Summary: A 54-year-old woman with a history of diabetes mellitus
presented in diabetic ketoacidosis. A source of infection was not
found on the initial evaluation, despite an elevated white blood
cell count. The following day she began to complain of diffuse
abdominal pain. An abdominal ultrasound was performed, which was
unremarkable except for the fact that the gallbladder was not
visualized (figure 1). Because of worsening abdominal pain, supine
and left lateral decubitus radio-graphs of the abdomen were
performed (figure 2), followed by an abdominal computed tomo-graphy
(CT) scan (figure 3).
The ultrasound reveals highly reflective echoes in the
gallbladder fossa with associated reverberation artifact,
consistent with gas (figure 1). The supine radiograph of the
abdomen reveals curvilinear lucencies outlining the margin of the
gallbladder (figure 2A). On the left lateral decubitus radiograph,
a gas/fluid level is demonstrated within the lumen of the
gallbladder (figure 2B). The CT scan shows gas within the wall and
the lumen of the gallbladder, as well as within the extrahepatic
biliary system (figure 3).
Emphysematous cholecystitis (EC) is a relatively rare form of
acute cholecystitis in which the gallbladder wall and/or lumen
contain gas. In some cases, the pericholecystic tissues and biliary
system also contain gas. The development of EC is attributed to
bacterial invasion of the gallbladder wall by gas-forming bacteria.
The most common micro-organisms implicated are Clostridium species.
Escherichia coli is also frequently present, either alone or as a
copathogen.1 EC is more common among patients with diabetes
mellitus (up to 50%) and is associated with increased morbidity and
mortality compared with acute non-emphysematous cholecystitis.2 The
increase in morbidity and mortality is likely related to the
increased prevalence of gangrene and perforation of the
gallbladder. Unlike nonemphysematous cholecystitis, EC is more
common in males than females. EC is less likely to be associated
with gallstones (80% have stones) than nonemphysematous
cholecystitis.3 Vascular insuf-ficiency has been suggested as the
primary insult in most cases, with the ischemic gallbladder
providing an opportunity for gas-forming micro-organisms to
The clinical presentation of EC is usually similar to
nonemphysematous cholecystitis.1,2 However, there may be a
surprising paucity of symptoms in some patients. No author has
reported a case in which the diagnosis of EC was strongly suspected
before being made radiographically or surgically.1
Although plain radiographs are often not obtained in suspected
cases of cholecystitis, they provide an opportunity to identify
abnormal collections of gas in the gallbladder fossa. Plain
radiographic findings of EC have been described in three stages:
gas within the gallbladder lumen (stage 1), the wall (stage 2), and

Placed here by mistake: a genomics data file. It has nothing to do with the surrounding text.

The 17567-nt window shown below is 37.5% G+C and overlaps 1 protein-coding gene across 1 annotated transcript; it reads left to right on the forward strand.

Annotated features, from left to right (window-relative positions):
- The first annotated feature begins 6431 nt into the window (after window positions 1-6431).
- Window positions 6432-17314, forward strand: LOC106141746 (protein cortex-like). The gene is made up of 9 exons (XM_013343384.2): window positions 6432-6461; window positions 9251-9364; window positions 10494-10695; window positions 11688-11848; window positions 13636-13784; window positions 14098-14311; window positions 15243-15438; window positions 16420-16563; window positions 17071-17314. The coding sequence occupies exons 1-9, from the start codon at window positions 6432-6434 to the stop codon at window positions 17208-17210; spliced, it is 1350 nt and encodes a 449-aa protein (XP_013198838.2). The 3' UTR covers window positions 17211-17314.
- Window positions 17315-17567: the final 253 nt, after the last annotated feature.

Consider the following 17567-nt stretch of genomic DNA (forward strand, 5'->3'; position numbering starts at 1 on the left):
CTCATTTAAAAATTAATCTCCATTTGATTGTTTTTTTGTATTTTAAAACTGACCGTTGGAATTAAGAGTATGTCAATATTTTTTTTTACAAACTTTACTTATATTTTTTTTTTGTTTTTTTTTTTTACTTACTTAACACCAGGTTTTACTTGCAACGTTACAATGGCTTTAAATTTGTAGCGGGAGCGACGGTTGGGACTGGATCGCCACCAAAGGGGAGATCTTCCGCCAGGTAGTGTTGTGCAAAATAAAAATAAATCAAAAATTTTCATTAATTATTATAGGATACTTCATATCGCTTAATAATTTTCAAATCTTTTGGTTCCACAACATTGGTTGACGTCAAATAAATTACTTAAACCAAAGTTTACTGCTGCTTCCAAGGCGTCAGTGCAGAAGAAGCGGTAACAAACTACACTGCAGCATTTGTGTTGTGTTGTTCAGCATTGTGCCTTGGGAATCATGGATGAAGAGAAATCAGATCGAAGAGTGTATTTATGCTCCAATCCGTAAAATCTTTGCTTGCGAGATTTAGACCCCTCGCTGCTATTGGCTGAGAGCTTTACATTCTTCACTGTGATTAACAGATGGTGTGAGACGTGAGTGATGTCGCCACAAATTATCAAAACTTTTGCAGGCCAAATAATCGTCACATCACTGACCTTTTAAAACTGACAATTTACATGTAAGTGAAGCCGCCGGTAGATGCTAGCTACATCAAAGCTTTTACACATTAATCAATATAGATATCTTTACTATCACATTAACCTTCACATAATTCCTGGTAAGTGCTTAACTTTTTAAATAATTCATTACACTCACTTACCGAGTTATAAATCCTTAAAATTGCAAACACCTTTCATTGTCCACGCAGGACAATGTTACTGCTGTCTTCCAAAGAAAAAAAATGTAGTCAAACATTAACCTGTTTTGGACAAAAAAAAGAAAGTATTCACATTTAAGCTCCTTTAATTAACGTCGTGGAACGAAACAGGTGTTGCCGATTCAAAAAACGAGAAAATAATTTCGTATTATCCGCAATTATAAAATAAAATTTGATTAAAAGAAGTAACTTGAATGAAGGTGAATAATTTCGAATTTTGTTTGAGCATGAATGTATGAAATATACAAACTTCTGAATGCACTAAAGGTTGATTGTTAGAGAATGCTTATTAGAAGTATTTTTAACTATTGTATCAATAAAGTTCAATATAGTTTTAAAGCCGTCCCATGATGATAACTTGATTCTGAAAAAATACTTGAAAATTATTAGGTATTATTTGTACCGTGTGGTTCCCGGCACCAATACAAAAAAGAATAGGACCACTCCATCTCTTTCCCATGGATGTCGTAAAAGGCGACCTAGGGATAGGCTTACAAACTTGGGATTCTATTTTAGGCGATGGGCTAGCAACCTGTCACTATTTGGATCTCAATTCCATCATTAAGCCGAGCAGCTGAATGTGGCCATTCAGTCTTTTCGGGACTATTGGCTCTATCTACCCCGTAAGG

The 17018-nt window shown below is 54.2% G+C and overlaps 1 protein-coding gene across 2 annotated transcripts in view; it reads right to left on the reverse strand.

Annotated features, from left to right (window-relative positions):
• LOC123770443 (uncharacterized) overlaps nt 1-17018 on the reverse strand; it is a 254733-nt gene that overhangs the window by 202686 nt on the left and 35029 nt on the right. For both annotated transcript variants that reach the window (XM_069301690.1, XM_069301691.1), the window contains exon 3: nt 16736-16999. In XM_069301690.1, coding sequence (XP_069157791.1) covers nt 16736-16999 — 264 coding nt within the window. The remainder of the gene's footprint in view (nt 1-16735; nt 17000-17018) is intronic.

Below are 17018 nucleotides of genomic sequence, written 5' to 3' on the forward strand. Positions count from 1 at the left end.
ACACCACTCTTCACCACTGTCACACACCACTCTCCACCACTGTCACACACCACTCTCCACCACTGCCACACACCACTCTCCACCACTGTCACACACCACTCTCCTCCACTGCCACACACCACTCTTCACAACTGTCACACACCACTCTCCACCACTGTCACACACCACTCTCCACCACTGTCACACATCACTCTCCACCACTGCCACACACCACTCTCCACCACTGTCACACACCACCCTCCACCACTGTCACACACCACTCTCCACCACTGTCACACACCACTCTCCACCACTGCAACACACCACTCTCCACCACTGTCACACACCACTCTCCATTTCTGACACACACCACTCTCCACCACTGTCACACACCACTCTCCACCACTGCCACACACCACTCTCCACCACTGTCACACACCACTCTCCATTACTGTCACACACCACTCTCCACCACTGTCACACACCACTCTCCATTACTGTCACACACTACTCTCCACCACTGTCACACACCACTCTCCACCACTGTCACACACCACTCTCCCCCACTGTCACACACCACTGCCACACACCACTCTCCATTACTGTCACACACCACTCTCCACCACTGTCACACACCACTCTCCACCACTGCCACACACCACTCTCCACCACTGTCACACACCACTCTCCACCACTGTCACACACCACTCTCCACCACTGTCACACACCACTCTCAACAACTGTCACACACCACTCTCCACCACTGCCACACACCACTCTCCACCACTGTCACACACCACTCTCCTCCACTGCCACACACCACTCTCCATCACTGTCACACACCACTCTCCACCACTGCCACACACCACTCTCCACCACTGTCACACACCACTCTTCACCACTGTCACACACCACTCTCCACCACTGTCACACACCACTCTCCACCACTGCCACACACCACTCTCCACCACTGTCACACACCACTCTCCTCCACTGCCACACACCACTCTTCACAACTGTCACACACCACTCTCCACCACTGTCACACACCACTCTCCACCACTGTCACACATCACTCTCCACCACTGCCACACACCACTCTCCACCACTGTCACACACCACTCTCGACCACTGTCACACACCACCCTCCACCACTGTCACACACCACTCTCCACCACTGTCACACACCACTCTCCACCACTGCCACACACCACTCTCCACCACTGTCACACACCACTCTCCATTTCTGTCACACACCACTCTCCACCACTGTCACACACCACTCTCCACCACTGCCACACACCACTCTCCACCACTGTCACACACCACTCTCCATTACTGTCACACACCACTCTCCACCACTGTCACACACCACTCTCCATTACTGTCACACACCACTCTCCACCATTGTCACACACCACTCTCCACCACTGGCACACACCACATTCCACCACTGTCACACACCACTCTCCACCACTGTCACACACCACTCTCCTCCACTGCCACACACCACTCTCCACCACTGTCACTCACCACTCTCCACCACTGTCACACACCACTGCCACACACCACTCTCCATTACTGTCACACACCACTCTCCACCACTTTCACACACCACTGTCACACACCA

the pericholecystic tissues (stage 3).1,2 The differential
diagnosis of air in the gallbladder lumen alone includes a fistula
between the gallbladder or biliary system and gastrointestinal
tract, enterobiliary anastomosis, incompetent sphincter of Oddi,
and recent endoscopic retrograde cholangiopancreatogram.4
Ultrasound is frequently the first modality utilized in a
patient with clinical suspicion of acute cholecystitis. Abnormal
ultrasound findings may be present before gas becomes visible on
plain radiographs.3,5,6 These findings include a reverberation or
"comet-tail" artifact caused by an abrupt change of acoustic
impedance at a soft tissue/gas interface.5 The gallbladder itself
is usually not visualized, due to reflection of sound waves by gas
collections within the wall and/or lumen. An "effervescent"
appearance of the gallbladder has also been described, with
multiple tiny echogenic foci (gas bubbles) rising from the
dependent portion of the gallbladder lumen. The appearance has been
described as being similar to "champagne bubbles."6
CT is frequently used to evaluate abdominal pathology and is
virtually diagnostic for EC. It may also serve to identify abnormal
collections of gas or calcifications that prevent sonographic
visualization of the gallbladder.
We would like to emphasize that failure to identify the
gallbladder during abdominal ultrasound of a fasting patient with
abdominal symptoms (particularly the diabetic and elderly) should
suggest the diagnosis of emphysematous cholecystitis. A careful
search for abnormal collections of gas in the gallbladder fossa
during ultrasound examination, or further study with plain
radiographs and/or CT may save valuable time during management of
patients with this condition.
- Jolly BT, Love JN: Emphysematous cholecystitis
in an elderly woman: Case report and review of the literature.
Emerg Med 11:593-597,1993.
- Gill KS, Chapman AH, Weston MJ: The changing
face of emphysematous cholecystitis. Br J Radiol 70:986-991,
- Wav LW, Sleisenger MH: Acute cholecystitis.
In: Sleisenger MH, Fordtran JS (eds): Gastrointestinal Disease, pp
1379-1380. Philadelphia: W.B. Saunders Company, 1983.
- Lee HM, Jeffrey RB:Emphysematous
pyelonephritis with resultant emphysematous cholecystitis secondary
to hematogenous dissemination. Abdom Imag 20:169-172, 1995.
- Franquet T, Bescos JM, Barberena J, Montes M:
Acoustic artifacts and reverberation shadows in gallbladder
sonograms: Their cause and clinical implications. GastroIntest
- Nemcek AA Jr., Gore RM, Vogelzang RL, Grant M:
The effervescent gallbladder: A sonographic sign of emphysematous
cholecystitis. AJR Am J Roentgenol 150:575-577, 1980.